Sunday, February 1, 2015

William Bradford

Number 2 - Birdman or (The Unexpected Virtue of Ignorance)

Partway down in this writeup, I'm going to suggest that if you haven't seen the movie that you stop reading there. It's not plot spoilers but movie style spoilers. It's a movie best discovered one scene, one frame at a time. You have been warned.

This was the best movie of the year. It deserves to win the Oscar for all the right reasons. Yeah, I have one I liked a bit more, but Birdman was the best.

It's a movie about acting and its incredibly well acted. All of the acting Oscar noms were well earned. I've heard the Ed Norton, who plays an asshole, is just playing himself. If that's the case, he does incredibly well. Emma Stone has always seemed to be talented, and her role here just proves it. And Michael Keaton would be a shoo in for the win most years. I think it's a great group of actors this year for so many different reasons, so it could go to any of the five.

But Keaton has the whole package here. He has monologues that feel real. He works with the other actors is ways that make all of them look good. He has monologues that are scenes with himself... He does it all both on screen and on stage.

Beyond that, there are many fantastic things to love about Birdman. This is the point in which if you haven't seen it yet, stop here. Go watch it. If you haven't watched it, I hope that's because you just haven't been to the theater in the past few months and not because you chose to watch Ouiji or The Boy Next Door or other such dreck. Stop supporting turds and.

I'm now assuming you've seen the movie. The scene transitions are absolutely brilliant. I always love a long take when its done well. Think Henry Hill going into the Copacabana in Goodfellas or the hallway fight scene from Oldboy. A recent excellent example that comes to mind is from True Detective.

After watching Birdman, it's such a "duh" realization that each act in a play is one long take. So the most obvious way to portray a play in a movie is to use long takes. Duh.

There's a moment a few minutes in to the first scene in which I started to ask myself if there had been any edits yet or if it was a long take. Michael Keaton was also acting this a boss in the scene, as he did through the whole movie. And then the location changed. It because obvious that they weren't just doing a single scene as a long take. That's when I really started to love the movie. It was in that moment of discovery that it all clicked into place. If you didn't see the movie but decided to read on, I just ruined that for you. Next time pay attention, asshole.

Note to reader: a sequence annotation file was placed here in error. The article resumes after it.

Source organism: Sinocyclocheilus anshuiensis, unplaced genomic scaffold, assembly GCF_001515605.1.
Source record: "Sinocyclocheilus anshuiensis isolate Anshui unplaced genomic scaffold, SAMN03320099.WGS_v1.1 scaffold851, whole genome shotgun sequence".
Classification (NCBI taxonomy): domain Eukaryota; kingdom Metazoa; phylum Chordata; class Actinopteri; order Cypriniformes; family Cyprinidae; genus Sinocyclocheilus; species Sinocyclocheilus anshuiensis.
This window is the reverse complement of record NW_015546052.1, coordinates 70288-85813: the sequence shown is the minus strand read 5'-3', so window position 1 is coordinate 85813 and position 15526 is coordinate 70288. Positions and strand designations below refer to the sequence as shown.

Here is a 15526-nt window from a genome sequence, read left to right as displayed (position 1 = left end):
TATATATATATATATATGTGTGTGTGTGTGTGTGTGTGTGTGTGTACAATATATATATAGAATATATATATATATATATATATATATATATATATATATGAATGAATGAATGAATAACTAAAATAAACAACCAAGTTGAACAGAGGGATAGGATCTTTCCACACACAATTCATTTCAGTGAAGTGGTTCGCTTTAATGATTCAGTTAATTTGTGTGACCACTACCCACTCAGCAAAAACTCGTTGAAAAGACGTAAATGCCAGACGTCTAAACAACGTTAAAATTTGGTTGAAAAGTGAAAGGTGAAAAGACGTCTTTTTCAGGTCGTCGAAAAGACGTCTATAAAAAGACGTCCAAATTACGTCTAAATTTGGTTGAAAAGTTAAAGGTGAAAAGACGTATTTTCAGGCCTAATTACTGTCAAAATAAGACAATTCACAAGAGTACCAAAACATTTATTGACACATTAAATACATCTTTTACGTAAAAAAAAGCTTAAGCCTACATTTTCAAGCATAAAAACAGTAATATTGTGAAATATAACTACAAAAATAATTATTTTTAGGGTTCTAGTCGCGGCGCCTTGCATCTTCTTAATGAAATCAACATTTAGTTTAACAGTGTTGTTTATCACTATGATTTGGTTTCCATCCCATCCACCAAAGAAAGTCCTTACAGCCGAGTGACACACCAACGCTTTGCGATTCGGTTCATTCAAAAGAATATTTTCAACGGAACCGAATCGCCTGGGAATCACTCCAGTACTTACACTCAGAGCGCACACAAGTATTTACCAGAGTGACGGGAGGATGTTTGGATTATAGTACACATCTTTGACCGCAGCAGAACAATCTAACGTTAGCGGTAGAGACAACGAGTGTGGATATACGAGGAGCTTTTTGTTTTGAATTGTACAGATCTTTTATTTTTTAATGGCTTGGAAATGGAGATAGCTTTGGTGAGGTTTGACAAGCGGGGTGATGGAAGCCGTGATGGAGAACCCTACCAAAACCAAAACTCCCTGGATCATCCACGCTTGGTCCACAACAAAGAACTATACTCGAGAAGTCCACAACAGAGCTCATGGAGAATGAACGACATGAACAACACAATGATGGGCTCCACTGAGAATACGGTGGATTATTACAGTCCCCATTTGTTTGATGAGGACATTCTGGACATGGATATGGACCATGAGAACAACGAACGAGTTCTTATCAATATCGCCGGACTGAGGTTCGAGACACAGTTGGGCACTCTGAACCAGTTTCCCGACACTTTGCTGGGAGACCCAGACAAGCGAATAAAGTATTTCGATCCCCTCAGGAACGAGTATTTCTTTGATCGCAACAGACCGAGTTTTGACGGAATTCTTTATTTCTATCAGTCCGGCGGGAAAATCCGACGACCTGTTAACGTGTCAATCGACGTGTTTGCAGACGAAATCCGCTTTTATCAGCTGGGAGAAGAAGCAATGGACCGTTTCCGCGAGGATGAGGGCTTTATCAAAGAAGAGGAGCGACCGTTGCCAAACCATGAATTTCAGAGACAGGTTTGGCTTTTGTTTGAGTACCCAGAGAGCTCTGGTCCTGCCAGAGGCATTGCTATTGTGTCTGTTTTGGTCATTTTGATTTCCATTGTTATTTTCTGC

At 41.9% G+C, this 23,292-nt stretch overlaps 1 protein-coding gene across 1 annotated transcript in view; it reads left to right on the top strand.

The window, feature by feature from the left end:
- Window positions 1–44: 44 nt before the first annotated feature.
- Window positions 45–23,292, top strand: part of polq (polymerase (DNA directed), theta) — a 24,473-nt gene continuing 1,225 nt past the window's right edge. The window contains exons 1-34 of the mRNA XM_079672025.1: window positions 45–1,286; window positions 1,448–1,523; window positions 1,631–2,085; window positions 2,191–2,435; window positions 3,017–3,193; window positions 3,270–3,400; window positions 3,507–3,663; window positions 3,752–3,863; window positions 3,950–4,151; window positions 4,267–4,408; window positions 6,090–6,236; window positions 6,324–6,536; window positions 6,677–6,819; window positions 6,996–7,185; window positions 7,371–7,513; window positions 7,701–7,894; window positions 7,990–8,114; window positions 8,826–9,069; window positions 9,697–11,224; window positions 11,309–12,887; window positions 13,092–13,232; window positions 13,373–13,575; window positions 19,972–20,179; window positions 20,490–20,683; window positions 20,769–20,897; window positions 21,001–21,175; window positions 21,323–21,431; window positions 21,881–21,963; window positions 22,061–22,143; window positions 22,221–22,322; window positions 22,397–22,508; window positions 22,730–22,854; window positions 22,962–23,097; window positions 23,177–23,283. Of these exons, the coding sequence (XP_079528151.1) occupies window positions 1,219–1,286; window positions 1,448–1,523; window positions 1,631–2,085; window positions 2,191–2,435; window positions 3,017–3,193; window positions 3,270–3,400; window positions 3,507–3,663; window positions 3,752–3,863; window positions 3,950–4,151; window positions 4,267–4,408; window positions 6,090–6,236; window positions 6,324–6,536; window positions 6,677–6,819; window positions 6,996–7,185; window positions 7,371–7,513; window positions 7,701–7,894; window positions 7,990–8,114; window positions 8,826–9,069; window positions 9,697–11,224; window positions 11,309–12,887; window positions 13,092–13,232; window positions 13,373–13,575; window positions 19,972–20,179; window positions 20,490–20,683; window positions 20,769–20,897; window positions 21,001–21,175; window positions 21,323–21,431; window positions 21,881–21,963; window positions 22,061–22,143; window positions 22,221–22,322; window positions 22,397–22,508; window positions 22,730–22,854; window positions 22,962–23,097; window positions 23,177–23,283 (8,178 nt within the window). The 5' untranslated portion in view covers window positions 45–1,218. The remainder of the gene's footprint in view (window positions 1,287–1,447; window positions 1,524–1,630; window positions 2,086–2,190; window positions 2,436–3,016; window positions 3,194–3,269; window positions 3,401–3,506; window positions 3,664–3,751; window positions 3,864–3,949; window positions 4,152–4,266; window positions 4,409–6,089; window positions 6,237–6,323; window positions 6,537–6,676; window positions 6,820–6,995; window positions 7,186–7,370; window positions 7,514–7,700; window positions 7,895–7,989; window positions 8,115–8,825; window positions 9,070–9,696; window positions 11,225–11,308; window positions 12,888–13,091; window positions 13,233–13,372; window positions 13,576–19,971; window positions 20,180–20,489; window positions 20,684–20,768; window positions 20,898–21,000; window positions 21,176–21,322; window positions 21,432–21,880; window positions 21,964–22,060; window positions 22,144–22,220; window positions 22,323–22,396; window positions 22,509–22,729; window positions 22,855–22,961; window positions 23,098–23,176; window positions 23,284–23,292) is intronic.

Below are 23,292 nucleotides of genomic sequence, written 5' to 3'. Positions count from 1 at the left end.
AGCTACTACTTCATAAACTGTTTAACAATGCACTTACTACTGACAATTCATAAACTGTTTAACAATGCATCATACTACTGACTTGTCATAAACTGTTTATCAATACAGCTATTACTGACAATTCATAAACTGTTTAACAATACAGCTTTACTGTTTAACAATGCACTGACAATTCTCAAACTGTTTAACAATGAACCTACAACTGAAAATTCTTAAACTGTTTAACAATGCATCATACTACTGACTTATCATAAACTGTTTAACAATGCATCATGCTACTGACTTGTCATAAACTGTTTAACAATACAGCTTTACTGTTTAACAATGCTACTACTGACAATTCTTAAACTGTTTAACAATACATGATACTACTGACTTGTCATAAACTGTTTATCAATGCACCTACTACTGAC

That brings me to two points before I finish. First, the soundtrack is fantastic. Yep, it's a drummer. Drumming. That's pretty much it. I absolutely loved how he was worked into the long takes. I absolutely remember him showing up at least once, but I'm vaguely thinking he showed up a couple more times. I might be making that up, and I think it would be even more special if it had been just once. For the feel of the movie, the percussion soundtrack was perfect.

Second, how isn't this movie nominated for Best Film Editing? I can't think of a another movie EVER that I've walked out of and thought, "That movie deserves the Oscar for editing." This is the only one ever. And it probably will be. Ridiculous.

I shouldn't have to tell you to go see it because you already saw it if you're reading this. You're probably still an asshole.

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